In the middle of our woods stands a very tall slim tree. It reaches high into the sky, leaving the trees around it far behind. At the top of the very tall slender trunk is a mass of branches covered with pine needles and cones. As soon it comes to time to collect natural materials for any activity, the children make a dash towards the tree to collect the pine cones, which become noses, ears and mini trees for fairies and elves. Our youngest children stand beneath the tree and gaze upwards in awe, “It is soooo big” they gasp “It points into the space”. We talk about where it is pointing, maybe to a new strange land where giant green and purple aliens live. A signpost into the unknown.
The tall slender tree is a Scots Pine, the only true native pine tree and thought to be one of the very first trees to grow after the last ice age. According to the Celtic Tree Calendar the Scots Pine is a signpost at the start of the year, pointing the way. Nowadays we celebrate the start of the year on 1st January but our ancient ancestors marked the beginning of the new year on 21st/22nd December, the Winter Solstice. At this time of the year ancient Neolithic sites like Maeshowe in Orkney suddenly reveal their true purpose as the rising sun shines directly down the long corridor and lights up dark interior of the burial chamber.
For many weeks now, a daily class ritual has been to turn off the lights at the end of the day and see how dark it is. Children are naturally curious about the darker nights and, as we try and reconnect a generation with nature, it is important that they become more aware and in tune with the natural cycles of the earth. The 21st December (or sometimes 22nd December) is the shortest day and the longest night of the year. One of the oldest winter celebrations, the solstice marks the rebirth of the sun and the beginning of winter.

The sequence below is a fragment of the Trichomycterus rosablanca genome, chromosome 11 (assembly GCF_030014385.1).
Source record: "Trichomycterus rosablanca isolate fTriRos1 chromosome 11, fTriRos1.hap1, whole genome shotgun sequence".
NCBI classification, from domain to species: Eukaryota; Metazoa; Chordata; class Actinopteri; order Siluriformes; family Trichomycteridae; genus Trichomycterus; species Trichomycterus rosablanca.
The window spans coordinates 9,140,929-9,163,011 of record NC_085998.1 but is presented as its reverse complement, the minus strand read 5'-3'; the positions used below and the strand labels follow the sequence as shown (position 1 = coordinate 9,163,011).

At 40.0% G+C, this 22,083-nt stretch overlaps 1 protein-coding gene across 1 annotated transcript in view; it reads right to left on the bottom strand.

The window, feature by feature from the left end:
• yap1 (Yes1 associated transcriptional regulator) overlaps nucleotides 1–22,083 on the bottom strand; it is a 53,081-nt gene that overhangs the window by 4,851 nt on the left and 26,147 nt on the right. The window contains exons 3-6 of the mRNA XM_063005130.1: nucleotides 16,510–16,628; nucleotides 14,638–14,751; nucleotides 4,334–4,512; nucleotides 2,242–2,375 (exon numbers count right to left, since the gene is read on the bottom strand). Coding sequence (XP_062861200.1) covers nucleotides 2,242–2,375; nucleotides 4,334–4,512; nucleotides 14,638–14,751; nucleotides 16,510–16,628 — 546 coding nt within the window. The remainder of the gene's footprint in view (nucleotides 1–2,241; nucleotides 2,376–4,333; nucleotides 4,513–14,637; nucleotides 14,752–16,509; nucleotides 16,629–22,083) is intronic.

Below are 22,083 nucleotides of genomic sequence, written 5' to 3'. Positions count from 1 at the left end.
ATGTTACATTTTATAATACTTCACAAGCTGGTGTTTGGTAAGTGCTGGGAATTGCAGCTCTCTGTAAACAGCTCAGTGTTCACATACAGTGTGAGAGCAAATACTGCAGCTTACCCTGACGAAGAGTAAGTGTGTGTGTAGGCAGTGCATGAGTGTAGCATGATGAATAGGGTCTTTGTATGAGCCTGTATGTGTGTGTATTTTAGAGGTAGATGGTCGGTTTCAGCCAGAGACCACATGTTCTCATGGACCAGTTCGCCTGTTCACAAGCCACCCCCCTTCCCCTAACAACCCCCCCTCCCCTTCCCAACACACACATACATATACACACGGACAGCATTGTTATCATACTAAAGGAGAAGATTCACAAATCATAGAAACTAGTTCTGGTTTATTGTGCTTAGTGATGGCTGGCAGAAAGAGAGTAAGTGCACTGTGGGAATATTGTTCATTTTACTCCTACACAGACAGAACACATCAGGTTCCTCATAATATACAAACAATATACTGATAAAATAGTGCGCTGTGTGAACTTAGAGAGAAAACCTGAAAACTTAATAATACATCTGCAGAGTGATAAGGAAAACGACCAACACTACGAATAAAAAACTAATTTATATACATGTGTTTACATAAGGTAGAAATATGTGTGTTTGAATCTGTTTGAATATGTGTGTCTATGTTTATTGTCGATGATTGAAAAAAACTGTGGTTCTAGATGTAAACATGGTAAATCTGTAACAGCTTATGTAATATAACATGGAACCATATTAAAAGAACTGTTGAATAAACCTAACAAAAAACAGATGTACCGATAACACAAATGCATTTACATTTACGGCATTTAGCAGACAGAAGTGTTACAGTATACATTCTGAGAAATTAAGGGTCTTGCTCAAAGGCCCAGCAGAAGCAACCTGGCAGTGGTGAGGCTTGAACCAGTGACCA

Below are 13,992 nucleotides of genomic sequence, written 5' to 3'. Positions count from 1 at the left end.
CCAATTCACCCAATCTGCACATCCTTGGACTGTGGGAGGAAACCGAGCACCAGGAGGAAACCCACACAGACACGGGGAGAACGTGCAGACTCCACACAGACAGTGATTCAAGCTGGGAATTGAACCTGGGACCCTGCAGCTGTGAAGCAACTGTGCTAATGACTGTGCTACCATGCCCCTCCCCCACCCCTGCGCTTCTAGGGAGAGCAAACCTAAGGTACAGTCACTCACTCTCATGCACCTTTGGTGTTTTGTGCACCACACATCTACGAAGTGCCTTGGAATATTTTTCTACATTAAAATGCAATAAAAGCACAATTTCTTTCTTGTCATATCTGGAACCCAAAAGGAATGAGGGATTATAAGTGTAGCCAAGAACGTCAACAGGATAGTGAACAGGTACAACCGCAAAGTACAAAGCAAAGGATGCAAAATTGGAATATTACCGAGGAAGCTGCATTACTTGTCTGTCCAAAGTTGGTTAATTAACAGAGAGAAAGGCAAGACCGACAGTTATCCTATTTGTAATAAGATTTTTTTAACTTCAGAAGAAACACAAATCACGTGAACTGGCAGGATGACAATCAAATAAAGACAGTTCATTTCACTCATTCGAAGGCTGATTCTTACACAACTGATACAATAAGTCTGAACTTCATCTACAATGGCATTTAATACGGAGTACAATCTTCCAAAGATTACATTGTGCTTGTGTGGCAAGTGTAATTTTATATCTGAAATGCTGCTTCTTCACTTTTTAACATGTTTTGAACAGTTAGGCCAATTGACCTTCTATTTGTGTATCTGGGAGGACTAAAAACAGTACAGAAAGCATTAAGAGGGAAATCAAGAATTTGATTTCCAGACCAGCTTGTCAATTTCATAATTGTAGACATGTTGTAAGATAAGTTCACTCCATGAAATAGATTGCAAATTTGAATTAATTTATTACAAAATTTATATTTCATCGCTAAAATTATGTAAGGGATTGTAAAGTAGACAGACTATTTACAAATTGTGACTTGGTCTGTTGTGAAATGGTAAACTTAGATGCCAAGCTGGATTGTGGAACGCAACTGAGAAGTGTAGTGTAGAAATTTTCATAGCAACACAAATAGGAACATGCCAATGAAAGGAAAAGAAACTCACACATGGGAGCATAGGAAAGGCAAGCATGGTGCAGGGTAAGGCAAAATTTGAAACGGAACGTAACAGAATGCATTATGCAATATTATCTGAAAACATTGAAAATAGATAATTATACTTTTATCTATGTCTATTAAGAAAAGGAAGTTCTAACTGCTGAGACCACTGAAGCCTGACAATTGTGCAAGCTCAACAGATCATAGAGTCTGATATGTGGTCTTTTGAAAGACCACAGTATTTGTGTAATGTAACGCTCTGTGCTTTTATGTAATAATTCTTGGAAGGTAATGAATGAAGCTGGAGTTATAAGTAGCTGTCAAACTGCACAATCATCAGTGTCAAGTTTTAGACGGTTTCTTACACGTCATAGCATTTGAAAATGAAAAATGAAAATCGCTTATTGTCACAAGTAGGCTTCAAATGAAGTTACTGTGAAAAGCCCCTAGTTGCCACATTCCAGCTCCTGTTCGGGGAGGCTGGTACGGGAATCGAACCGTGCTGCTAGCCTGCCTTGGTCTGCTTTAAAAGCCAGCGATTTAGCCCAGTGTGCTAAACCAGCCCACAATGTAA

The woodland setting offers many opportunities to celebrate the Solstice. Here are our 5 top ways to celebrate the Winter Solstice:-1. Make candles during a Forest School sessions, melting the melt and pour wax on an open fire or small gas stove and then repeatedly dipping in the wick until the candle forms.
2. Fire is a popular way to celebrate with all ages, from fire lighting using fire strikers to a campfire. With younger children use small fire bowls or disposable barbecues. Why not cook bananas in pyjamas or orange chocolate muffins for an extra special celebration.
3. Re-tell the story of The Yule Faeries – A Winter Solstice Story. Children can make peg doll fairies using natural materials and then make gifts for the Sun King, again using natural materials. Hang the gifts from the trees for the Sun King to collect.4. Our favourite activities for younger children are based around the story ‘The Sun Egg’ by Elsa Beskow. The story is about an orange egg which falls into the wood and is found by a very excited elf who thinks it is the sun’s egg. This enchanting story lends itself to lots of activities. The children can search for their orange egg around the woods and then make special nests from natural materials to keep the sun egg safe. Giant ‘land art’ suns can be made on the floor using natural materials. Make orange bird feeders – cut the orange in half and scrap out the flesh, put two small holes in he side and thread through string and then fill with bird food. Complete the session by serving freshly squeezed orange juice.
5. Make a yule log. Yule is the old name for the winter solstice festivals in Scandinavia and other parts of northern Europe, such as Germany. Originally a yule log was a whole tree which burnt slowly through the Twelve Days of Christmas. To recreate with young children use a small log and decorate with natural materials. You could also use some red ribbon. Older children can cut their own log using a bowsaw. Then drill a hole using a drill and bit and add a red candle, together with natural materials. For snack you could enjoy blackcurrant juice and a piece of edible Yule Log!
Further stories and fact books about the Winter Solistice:-
The Sun Bread by Elisa Kleven
The Winter Solstice by Ellen Jackson
The Shortest Day: Celebrating the Winter Solistice by Wendy Pfeffer
The Return of the Light: Twelve Tales from Around the World for the Winter Solstice by Carolyn Edwards
Let’s Talk about Pagan Festivals by Siusaidh Ceanadac